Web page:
General Motors has filed to trademark the term “Tecra”, GM Authority has uncovered.
The Detroit-based automaker’s March 4th, 2020 application with the United States Patent and Trademark Office (USPTO) is assigned serial number 88820135 and lists the following goods and services category:
Modular battery system for powering electric vehicles comprising configurable, rechargeable battery stacks; rechargeable batteries for powering electric vehicles
The GM Authority Take
Last week, General Motors unveiled Ultium – a set of proprietary batteries for its upcoming onslaught of electric vehicles. Since then, the automaker has filed to trademark Ultium as a term as well as the logo with the USPTO. However, GM the name Tecra didn’t surface whatsoever.
But based on this trademark filing, it would appear that GM is looking to also use the Tecra name for its modular battery system for electric vehicles. It’s currently unclear how the Tecra name will be used in conjunction with Ultium, and whether the two brands for EV batteries will come to define different types of batteries, or perhaps be used for different brands, assuming Tecra makes it to market.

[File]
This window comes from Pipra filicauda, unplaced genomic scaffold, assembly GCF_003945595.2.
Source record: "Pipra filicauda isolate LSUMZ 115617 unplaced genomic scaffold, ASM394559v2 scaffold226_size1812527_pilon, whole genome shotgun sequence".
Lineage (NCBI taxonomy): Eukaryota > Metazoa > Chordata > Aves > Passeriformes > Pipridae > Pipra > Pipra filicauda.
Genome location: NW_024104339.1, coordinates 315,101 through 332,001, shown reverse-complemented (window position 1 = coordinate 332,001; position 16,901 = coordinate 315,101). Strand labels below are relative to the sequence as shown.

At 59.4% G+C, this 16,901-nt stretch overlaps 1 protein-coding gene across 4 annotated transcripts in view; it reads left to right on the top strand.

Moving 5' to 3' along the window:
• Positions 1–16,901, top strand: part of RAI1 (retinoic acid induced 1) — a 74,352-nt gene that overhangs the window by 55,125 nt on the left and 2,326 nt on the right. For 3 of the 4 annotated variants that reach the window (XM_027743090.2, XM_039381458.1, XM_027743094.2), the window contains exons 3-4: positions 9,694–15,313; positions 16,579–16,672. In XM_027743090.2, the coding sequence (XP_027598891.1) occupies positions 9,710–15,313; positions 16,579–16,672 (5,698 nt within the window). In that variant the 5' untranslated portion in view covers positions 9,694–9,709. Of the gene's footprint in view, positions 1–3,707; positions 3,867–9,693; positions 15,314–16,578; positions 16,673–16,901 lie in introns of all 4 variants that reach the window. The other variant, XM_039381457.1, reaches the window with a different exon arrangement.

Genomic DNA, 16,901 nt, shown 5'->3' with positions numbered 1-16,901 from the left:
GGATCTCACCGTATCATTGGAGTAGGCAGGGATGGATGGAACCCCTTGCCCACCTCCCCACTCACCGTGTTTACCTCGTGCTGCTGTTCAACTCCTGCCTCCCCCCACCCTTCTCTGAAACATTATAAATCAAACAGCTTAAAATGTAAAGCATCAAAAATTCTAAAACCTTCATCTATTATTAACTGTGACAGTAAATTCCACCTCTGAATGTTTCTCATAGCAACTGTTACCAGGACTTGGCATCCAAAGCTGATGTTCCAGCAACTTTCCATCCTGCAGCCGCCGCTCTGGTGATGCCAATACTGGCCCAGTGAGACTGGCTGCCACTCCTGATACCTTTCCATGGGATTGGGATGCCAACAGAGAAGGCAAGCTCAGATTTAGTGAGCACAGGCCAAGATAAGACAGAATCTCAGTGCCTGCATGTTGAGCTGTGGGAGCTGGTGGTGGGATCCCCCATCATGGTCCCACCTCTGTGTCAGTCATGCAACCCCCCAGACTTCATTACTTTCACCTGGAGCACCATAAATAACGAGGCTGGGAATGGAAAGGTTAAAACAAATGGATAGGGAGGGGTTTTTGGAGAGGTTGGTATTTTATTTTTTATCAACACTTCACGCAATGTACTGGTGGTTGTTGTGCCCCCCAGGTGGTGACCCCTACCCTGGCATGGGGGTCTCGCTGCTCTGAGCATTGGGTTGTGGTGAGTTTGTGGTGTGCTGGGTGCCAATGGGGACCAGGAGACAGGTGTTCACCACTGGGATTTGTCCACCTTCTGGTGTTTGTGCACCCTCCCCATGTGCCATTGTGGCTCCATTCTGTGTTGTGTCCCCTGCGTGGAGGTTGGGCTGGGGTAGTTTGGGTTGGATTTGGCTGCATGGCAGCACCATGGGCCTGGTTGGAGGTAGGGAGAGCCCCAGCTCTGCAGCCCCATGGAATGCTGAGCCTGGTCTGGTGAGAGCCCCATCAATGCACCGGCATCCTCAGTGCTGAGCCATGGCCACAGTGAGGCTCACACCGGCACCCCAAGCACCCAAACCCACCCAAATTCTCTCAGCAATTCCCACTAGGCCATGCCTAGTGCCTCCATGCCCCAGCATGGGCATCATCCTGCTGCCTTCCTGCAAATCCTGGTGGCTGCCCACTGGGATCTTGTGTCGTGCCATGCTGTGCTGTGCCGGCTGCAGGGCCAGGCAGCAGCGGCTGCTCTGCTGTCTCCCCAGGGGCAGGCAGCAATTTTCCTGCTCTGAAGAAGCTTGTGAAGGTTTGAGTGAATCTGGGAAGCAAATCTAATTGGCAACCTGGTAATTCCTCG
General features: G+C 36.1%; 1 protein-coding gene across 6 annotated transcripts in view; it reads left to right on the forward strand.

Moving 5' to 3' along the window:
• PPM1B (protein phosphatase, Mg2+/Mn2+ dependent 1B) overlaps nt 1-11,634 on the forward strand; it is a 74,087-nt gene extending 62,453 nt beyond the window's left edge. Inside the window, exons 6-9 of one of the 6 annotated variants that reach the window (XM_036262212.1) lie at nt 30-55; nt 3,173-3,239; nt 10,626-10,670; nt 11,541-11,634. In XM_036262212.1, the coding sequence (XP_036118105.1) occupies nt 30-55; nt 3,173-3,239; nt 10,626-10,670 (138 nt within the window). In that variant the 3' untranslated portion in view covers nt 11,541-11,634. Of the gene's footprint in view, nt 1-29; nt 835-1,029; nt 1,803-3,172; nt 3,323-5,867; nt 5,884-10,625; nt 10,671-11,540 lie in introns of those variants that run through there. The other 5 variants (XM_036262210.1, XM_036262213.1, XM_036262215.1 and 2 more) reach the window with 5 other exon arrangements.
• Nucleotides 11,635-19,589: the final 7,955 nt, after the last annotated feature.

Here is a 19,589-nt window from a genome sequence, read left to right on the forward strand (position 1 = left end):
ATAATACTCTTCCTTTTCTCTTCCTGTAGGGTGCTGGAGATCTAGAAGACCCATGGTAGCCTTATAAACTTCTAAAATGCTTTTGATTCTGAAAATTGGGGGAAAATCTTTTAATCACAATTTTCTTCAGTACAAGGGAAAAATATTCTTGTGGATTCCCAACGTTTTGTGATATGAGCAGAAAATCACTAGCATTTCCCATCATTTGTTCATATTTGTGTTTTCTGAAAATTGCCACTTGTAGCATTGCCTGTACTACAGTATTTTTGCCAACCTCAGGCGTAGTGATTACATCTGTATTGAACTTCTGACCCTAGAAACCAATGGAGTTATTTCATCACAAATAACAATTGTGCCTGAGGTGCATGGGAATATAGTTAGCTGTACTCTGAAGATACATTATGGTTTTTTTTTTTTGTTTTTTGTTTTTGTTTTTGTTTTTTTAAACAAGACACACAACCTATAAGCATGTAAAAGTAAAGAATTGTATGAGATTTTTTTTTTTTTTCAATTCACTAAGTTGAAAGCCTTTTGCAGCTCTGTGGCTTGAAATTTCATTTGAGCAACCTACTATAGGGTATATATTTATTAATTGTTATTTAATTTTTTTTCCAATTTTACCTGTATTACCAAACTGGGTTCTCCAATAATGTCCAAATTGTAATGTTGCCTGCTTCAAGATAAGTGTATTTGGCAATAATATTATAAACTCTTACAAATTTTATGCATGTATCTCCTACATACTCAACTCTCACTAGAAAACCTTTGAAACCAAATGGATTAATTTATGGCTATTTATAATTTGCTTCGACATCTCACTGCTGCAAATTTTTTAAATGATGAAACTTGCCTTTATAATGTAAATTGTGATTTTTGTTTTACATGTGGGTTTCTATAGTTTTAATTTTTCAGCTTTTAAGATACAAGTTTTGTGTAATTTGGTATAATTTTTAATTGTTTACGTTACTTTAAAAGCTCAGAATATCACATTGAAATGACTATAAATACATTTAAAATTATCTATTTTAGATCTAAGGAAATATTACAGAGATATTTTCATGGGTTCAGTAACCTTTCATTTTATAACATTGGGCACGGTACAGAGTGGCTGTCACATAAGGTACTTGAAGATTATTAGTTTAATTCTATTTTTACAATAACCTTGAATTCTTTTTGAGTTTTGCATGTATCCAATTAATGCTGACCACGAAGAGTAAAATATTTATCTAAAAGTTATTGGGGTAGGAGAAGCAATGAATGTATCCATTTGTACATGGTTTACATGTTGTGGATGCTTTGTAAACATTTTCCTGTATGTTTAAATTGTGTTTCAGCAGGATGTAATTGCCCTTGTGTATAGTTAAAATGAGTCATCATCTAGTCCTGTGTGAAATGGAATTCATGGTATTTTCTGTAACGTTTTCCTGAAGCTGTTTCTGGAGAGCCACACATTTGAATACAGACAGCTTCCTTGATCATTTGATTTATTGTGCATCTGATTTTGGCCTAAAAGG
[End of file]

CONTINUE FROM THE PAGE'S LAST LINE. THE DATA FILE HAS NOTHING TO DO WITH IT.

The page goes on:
As for Ultium, the batteries are unique in the industry because they allow for the large-format, pouch-style cells to be stacked vertically or horizontally inside the battery pack. This allows engineers the ability to optimize battery energy storage and layout for each vehicle design.
GM Ultium battery packs will range from 50 to 200 kWh, which could enable a GM-estimated range up to 400 miles or more on a full charge with 0 to 60 mph acceleration as low as 3 seconds, much like on the upcoming GMC Hummer electric pickup truck.
Ultium-powered EVs are designed for Level 2 and DC fast charging, and most will have 400-volt battery packs and up to 200 kW fast-charging capability. The truck platform – which is expected to underpin the GMC Hummer pickup (SUT), GMC Hummer SUV, an electric version of the Cadillac Escalade, plus several other models – will have 800-volt battery packs and 350 kW fast-charging capability.
The Cruise Origin, an electric self-driving ride sharing vehicle that was revealed in January 2020, was the first GM product to use GM’s new BEV3 electric vehicle platform and Ultium batteries. The next will be the Cadillac Lyriq luxury SUV, though its reveal has been put on hiatus thanks to the Coronavirus outbreak. The reveal of the GMC Hummer EV was to follow on May 20th, but it’s unclear whether that event is still on track due to the virus.
Meanwhile, production of the first GM electric vehicle powered by Ultium batteries is expected to begin in the Fall 2021 at the GM Detroit-Hamtramck assembly plant. The facility, which until recently built the Cadillac CT6 and Chevrolet Impala, is now being converted to become GM’s first assembly plant fully dedicated to the production of electric vehicles.